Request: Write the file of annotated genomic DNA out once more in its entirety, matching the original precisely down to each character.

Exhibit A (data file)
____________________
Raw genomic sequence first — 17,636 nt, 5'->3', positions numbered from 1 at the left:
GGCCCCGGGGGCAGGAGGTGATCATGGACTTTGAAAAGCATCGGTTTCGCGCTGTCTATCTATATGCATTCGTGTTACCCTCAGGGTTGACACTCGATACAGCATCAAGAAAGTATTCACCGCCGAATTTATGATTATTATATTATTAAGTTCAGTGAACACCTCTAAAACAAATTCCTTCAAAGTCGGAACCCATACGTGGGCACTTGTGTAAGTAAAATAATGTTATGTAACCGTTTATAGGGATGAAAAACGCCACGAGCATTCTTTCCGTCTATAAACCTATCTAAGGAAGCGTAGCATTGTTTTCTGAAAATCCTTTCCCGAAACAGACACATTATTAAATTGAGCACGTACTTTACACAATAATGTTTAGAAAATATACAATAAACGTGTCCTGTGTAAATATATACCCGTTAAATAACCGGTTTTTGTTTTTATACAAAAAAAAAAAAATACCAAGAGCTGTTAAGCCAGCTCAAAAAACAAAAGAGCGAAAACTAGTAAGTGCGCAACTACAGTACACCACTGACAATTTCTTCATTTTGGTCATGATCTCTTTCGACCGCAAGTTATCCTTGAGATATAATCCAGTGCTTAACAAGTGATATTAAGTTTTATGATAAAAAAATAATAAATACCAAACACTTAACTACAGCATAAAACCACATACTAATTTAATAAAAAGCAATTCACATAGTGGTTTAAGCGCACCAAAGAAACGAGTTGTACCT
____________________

Raw genomic sequence first — 17,636 nt, 5'->3', positions numbered from 1 at the left:
GGCCCCGGGGGCAGGAGGTGATCATGGACTTTGAAAAGCATCGGTTTCGCGCTGTCTATCTATATGCATTCGTGTTACCCTCAGGGTTGACACTCGATACAGCATCAAGAAAGTATTCACCGCCGAATTTATGATTATTATATTATTAAGTTCAGTGAACACCTCTAAAACAAATTCCTTCAAAGTCGGAACCCATACGTGGGCACTTGTGTAAGTAAAATAATGTTATGTAACCGTTTATAGGGATGAAAAACGCCACGAGCATTCTTTCCGTCTATAAACCTATCTAAGGAAGCGTAGCATTGTTTTCTGAAAATCCTTTCCCGAAACAGACACATTATTAAATTGAGCACGTACTTTACACAATAATGTTTAGAAAATATACAATAAACGTGTCCTGTGTAAATATATACCCGTTAAATAACCGGTTTTTGTTTTTATACAAAAAAAAAAAAATACCAAGAGCTGTTAAGCCAGCTCAAAAAACAAAAGAGCGAAAACTAGTAAGTGCGCAACTACAGTACACCACTGACAATTTCTTCATTTTGGTCATGATCTCTTTCGACCGCAAGTTATCCTTGAGATATAATCCAGTGCTTAACAAGTGATATTAAGTTTTATGATAAAAAAATAATAAATACCAAACACTTAACTACAGCATAAAACCACATACTAATTTAATAAAAAGCAATTCACATAGTGGTTTAAGCGCACCAAAGAAACGAGTTGTACCT